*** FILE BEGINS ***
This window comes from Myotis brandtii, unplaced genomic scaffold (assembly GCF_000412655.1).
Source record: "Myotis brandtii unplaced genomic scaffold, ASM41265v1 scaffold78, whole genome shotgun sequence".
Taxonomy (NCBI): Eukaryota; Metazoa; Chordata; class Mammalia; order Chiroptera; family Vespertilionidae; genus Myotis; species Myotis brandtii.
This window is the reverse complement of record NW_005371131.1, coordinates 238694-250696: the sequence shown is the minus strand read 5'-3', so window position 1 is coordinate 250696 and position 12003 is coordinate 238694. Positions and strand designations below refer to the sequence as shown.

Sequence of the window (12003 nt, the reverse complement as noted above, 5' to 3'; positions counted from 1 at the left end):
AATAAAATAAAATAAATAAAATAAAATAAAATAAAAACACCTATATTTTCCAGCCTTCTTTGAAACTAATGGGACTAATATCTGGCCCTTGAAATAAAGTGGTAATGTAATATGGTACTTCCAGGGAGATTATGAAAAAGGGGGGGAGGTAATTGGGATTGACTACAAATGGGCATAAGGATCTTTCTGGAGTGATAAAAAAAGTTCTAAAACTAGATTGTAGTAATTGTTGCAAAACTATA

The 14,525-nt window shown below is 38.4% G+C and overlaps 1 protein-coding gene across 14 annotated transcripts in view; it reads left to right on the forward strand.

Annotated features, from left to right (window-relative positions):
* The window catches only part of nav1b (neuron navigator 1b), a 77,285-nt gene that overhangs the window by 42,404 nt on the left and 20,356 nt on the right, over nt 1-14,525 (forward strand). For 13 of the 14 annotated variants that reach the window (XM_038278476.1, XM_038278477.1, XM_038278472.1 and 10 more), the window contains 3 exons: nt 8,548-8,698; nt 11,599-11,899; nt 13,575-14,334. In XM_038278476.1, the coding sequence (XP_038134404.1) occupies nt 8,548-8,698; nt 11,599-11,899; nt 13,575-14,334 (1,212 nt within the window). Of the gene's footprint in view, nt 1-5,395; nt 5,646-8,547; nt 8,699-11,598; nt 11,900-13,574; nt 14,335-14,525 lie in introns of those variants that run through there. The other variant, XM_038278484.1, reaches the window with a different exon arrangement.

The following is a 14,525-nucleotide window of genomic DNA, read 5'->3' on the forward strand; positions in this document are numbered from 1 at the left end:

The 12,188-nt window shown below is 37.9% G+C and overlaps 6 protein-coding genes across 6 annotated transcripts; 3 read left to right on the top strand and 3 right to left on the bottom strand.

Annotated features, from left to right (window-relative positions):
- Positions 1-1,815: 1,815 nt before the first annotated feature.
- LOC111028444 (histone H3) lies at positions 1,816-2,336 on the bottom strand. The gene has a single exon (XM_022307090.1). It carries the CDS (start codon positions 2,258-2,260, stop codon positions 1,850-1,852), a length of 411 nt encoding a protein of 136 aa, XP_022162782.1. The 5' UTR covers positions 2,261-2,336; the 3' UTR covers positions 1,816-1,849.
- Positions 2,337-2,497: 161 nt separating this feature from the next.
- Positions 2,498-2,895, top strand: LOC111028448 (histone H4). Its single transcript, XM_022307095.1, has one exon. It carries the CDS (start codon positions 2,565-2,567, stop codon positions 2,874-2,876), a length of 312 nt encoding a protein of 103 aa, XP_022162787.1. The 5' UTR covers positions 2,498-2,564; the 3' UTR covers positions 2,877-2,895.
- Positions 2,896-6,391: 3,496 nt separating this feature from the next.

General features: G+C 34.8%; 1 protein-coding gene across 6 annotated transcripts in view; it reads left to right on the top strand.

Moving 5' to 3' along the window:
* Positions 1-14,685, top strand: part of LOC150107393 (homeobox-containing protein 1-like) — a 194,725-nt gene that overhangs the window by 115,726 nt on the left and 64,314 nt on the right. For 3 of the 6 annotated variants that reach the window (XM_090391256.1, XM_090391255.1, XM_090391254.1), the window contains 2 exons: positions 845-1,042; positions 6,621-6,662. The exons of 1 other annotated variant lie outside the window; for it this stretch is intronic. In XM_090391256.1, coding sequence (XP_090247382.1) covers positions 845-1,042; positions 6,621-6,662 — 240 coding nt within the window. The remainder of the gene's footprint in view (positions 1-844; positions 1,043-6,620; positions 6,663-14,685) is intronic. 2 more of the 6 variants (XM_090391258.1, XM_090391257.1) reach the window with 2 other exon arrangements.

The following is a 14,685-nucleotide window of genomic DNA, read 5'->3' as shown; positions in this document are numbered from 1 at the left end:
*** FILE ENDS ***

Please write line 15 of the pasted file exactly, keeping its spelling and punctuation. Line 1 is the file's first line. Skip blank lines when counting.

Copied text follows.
- Positions 2,337-2,497: 161 nt separating this feature from the next.